- 40. The Captain’s Bride — Episode 40
- 41. The Captain’s Bride — Episode 41
- 42. The Captain’s Bride — Episode 42
- 43. The Captain’s Bride — Episode 43
- 44. The Captain’s Bride — Episode 44
- 45. The Captain’s Bride — Episode 45
TABITHA was counting the days until ‘The Lady Gwendoline’ was due to dock in Fairclough. She could only use an approximate date and knew how tides and prevailing winds affected the ship’s progress.
One Saturday morning in August, Tabitha was only just dressed when she heard a banging on the back door. She hurried to open it but Muriel was already there.
“What’s all this noise, Mr Mackie? You’d better have a good reason!”
“I have, Mrs Taylor.” His gaze moved to Tabitha. “I know it’s early, but the missus and me thought you’d want to know, lass.”
“Goodness! What’s happened, Will?”
“Himself’s been sighted along the coast! Your man’s bringing in ‘The Lady Gwendoline’ – I was feeding the chooks when my neighbour came back from night fishing and told me he’d seen the ship and got out his telescope to see which one it was.”
Muriel gasped and clapped her hands. Tabitha stood beside her, too stunned to speak. Muriel put her arms round her.
“D’you hear what he says? What wonderful news, Tabitha!”
“I didn’t expect him until next week. Oh, my goodness. When do you think he’ll reach Fairclough, Will?”
“In an hour or so, I reckon. With the doctor’s permission, I can drive you there so the captain sees you waiting on the quayside.”
Sensible, practical Muriel almost choked and Tabitha realised she was overcome with emotion. She, however, remained strangely calm.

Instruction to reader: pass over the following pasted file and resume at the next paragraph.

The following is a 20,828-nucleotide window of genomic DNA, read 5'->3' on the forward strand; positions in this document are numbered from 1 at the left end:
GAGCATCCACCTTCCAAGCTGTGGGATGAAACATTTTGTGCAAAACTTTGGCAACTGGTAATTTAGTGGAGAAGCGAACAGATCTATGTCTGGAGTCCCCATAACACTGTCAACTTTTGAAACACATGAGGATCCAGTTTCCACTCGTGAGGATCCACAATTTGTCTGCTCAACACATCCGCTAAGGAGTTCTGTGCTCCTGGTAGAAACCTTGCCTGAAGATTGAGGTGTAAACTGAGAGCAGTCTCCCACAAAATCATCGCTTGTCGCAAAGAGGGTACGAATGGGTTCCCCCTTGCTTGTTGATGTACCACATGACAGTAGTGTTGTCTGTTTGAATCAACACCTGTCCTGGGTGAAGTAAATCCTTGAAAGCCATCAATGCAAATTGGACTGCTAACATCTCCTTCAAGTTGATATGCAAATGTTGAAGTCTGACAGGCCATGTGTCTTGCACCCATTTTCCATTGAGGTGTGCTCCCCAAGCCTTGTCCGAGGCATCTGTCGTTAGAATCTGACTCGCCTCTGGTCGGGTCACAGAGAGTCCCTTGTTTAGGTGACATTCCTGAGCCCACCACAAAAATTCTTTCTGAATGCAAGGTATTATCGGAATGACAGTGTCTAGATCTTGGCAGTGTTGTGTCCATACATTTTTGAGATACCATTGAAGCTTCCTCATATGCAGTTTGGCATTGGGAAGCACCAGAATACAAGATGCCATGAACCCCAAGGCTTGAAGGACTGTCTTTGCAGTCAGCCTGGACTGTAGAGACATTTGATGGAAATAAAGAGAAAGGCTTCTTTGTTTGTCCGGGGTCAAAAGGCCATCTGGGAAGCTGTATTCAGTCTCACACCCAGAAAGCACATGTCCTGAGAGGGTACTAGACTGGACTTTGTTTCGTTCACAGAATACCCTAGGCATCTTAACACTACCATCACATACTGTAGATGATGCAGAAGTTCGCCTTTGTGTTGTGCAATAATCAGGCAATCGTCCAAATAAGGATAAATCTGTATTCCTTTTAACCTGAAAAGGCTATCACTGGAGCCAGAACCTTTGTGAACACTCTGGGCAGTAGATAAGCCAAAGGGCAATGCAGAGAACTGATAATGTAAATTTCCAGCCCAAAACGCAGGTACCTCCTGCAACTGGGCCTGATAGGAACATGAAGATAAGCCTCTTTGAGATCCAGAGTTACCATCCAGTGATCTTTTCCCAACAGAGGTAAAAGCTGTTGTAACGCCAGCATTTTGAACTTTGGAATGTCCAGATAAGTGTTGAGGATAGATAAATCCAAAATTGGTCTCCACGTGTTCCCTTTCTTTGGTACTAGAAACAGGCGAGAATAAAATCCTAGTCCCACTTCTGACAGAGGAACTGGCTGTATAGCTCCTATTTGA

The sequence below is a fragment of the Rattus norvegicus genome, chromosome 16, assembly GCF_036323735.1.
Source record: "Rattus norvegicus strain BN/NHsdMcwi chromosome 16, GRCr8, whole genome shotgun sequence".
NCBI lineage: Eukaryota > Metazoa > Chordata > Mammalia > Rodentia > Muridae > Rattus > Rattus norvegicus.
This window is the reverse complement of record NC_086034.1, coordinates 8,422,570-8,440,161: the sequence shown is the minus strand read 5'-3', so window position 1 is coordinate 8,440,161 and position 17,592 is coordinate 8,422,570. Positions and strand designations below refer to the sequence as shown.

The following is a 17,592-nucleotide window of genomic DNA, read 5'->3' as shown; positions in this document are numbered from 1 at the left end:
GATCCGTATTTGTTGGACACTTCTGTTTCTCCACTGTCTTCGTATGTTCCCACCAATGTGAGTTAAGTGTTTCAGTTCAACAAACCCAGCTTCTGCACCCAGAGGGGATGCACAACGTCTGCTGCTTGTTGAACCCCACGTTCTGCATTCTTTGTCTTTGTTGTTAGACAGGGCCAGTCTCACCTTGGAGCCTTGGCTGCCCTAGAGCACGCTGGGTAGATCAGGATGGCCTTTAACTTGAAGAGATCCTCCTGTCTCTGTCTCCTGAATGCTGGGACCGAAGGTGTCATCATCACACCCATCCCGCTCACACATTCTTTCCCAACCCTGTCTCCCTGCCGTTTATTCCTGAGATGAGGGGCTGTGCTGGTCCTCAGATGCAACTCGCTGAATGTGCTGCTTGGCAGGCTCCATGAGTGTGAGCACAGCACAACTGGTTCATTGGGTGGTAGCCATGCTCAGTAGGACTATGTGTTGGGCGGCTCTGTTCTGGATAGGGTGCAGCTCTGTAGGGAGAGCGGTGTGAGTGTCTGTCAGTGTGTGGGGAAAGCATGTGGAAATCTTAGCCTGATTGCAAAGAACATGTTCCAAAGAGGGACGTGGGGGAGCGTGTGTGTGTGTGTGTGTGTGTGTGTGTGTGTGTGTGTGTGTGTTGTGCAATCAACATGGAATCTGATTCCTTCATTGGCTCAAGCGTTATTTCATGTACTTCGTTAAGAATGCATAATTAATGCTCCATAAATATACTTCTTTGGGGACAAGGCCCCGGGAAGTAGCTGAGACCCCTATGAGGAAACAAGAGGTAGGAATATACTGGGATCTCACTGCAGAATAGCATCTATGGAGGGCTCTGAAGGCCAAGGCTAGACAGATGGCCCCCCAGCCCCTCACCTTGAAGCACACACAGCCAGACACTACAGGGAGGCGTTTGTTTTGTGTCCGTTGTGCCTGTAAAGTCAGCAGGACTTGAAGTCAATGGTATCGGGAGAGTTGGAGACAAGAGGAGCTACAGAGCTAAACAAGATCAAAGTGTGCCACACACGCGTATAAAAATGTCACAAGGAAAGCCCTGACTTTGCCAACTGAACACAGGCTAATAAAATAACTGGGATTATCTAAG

“That would mean so much to me, but my duties . . .”
She was interrupted as the doctor came in.
“Good man, Will. Yes, please take Mrs Learman down to the quayside. He’ll be kept busy for a while, won’t he, Tabitha?”
She nodded, suddenly overcome with the reality of Jacob’s nearness.
“Thank you,” she said. “He can probably see me for a few minutes but there’s always a lot for the captain to oversee before leaving his ship.”
Tabitha hurried back to her room. Her fingers trembled as she found a jacket, knowing the morning air would be chilly. But her husband was coming home to her. And once more her life was about to change.
When she returned to the kitchen, Muriel had made tea.
“Drink that and there’s a chunk of bread and honey. I need to go to my room. Won’t be long!”
Gratefully, Tabitha sipped the hot brew. She felt too excited now to eat but knew better than not to make an attempt. Before long, Muriel appeared, holding a dark red velvet cape in her arms.
“Never mind that jacket – I want you to wear this.”
“It’s beautiful, Muriel, but why? I won’t touch it for fear my fingers are sticky.”
“You can wash them in a moment. I want you to wear my cloak because I wore it on my wedding day. For all I go on about men’s cranky ways, I was a happy girl when I got married. And I’d like the captain to see you when he’s heading into port – your beautiful hair loose and all.” She hung the cloak on the back of a chair.
* * * *
Jacob felt a mixture of elation and wistfulness as he guided ‘The Lady Gwendoline’ towards harbour. In the distance he could see the scattered buildings of Fairclough and drawing closer, he blinked hard, unsure whether he was imagining things. Slowly, the vessel moved through the water towards her berth. And on the quayside, stood no apparition, but his darling wife. Her glorious coppery hair blowing in the breeze, she wore a ruby-red cloak over her neat grey gown.
Jacob felt a surge of emotion. His first reaction was to let his lieutenant take over the wheel – the man was perfectly capable – but the captain remained in position, knowing Tabitha would understand how on this last voyage, he wanted to retain command until the end.
He raised one hand in salute and before long, the ship was berthed and its captain released to make his way to the gangway.
“I’ll be back soon,” he called to his second-in-command before hurtling down from the bridge. Sailors made way for him. The gangway was barely in position when he jumped on and hurried along it, to land on the quayside.